Case Study: Supporting patients who don’t have access to clothing or toiletries

Case Study: Supporting patients who don’t have access to clothing or toiletries

When Sam Stirling, Senior Physiotherapist at the Western General Hospital, Edinburgh, started the Clothes Bank in her spare time back in August 2018, little did she know how crucial it would become during one of the biggest global health crises of our lifetime.

As well as the obvious medical challenges that came with Coronavirus, it also brought other challenges for patients who were admitted to hospital, impacting things we would normally take for granted, such as having access to a change of clothes or a toothbrush and toothpaste during a hospital stay.

For many patients who were admitted to hospital whilst visiting restrictions were in place earlier this year, this was the reality. They found themselves with nothing but the clothes they were wearing and no access to visitors to bring them things that they needed.

Thanks to generous donations from supporters via our COVID-19 Appeal, the local community, and businesses in the area, the Clothes Bank at the Western General Hospital was able to provide clothing and toiletries to patients who had no other way to access these.

Sam Stirling tells us more about why the Clothes Bank is so important to her and why, so many years later, she is still so actively involved:

“Getting patients up, dressed and moving is something that I have always been passionate about – in fact as a physiotherapist, getting patients mobile again is a key principle of my job. A vital part of this is getting them up and out of their pyjamas. Wearing pyjamas and hospital gowns all day reinforces that feeling of being unwell, and can result in patients spending longer in hospital than is clinically necessary.

“Encouraging them to get dressed while they are in hospital makes them more inclined to move around, helping them to gain their independence more quickly and generally leading to a quicker recovery.

“But what if you don’t have any clothes to change into? What happens then?

“Unfortunately, that was the case for some of our patients in the Western General. They had no friends or family who could bring clothes in, or take clothes away to be washed so that they would be clean and fresh.

“Having been actively involved for many years in the #EndPJParalysis campaign, I decided to set up the Clothes Bank as a way to ensure that those who didn’t have access to suitable clothing to wear during their stay in hospital, would not be disadvantaged in their recovery.

“We have always relied on donations from the local community and it was great to also be able to apply for, and receive funding from, the Edinburgh and Lothians Health Foundation to allow us to top up any low stock items as well as launder any donations we received, ensuring we were following infection control protocols.

“When Coronavirus hit, the Clothes Bank became even more crucial – not just for those patients who we had supported previously, but for every patient who couldn’t receive visitors due to restrictions, and who came into hospital with nothing but the clothes on their backs.

“This put a huge strain on the clothing levels that we had. Local people and businesses such as Costco, Sainsbury’s and Primark all rallied round to give us donations of pyjamas, slippers and toiletries so that no patient would be without.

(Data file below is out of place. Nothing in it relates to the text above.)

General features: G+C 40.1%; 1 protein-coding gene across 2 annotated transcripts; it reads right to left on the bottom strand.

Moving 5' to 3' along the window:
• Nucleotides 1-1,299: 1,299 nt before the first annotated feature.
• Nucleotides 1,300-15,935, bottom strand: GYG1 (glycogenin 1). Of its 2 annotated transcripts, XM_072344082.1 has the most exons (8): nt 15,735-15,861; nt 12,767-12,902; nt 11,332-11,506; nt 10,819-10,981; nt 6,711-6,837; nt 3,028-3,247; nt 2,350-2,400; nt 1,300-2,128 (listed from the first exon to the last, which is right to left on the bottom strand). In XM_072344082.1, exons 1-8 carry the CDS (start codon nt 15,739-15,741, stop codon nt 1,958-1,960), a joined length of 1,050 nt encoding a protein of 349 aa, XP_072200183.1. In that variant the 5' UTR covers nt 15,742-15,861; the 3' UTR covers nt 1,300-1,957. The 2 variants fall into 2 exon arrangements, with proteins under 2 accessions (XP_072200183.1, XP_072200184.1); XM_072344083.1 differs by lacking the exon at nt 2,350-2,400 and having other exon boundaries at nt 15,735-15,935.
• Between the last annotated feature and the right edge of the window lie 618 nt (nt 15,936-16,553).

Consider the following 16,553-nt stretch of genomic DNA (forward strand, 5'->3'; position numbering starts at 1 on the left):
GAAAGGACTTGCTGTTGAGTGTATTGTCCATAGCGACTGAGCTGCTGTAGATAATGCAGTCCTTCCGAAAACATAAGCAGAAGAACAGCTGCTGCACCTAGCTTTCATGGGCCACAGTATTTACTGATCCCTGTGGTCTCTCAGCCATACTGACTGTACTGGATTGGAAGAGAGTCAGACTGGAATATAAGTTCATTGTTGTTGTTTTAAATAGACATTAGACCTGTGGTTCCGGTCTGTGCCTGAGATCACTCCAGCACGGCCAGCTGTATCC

“We also applied again for funding from Edinburgh and Lothians Health Foundation, this time through their COVID-19 Rapid Response Fund, to ensure we could continue to top up any items that were running low, as well as buy additional storage to deal with the increased demand.

“I am so grateful to everyone who has supported, and continues to support, the Clothes Bank, whether that be through direct donations of clothes or through donations to Edinburgh and Lothians Health Foundation. It is thanks to this kindness and generosity that we are able to continue to support our patients in their recovery at the Western General.”

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2,500 patients have used the Clothes Bank since it was set up in August 2018. Here is some of the feedback that has been received from staff about the benefits of the Clothes Bank to patients since it was launched:

 

“Not having family around to bring clothes or not having clothes to wear in the hospital for any other reasons causes patients to express feeling embarrassed, ashamed, alone. Thanks to the Clothing Bank, staff are able to ‘go the extra mile’ and provide an additional element of care to patients and the availability of spare clothing contributes to respect of the person’s dignity.”

 

“I have had a couple of patients with limited social support and nobody to come and taken clothes for washing or bring in anything for them – so this has meant they could still have some feeling of cleanliness. It has also meant that patients are not sitting around in their pjs/nightdress all day which helps motivate them.”

 

“The clothes bank is a wonderful idea and is of great benefit to our patients.

“It has allowed patients the dignity of clean, comfortable clothing instead of sitting in pyjamas or hospital gowns. It is particularly helpful for those who don’t have frequent visitors or family to bring clothing.

“There is a psychological benefit to being up and dressed, which helps the individual see themselves as someone undergoing rehab, rather than someone sick in hospital.

“It is far more dignified as a patient, to walk down a hospital corridor wearing a shirt and trousers than a backless hospital gown.”

To find out more about how your donations have supported NHS Lothian staff and patients during the Coronavirus pandemic, visit: https://www.elhf.co.uk/covid-19-appeal/funded-projects/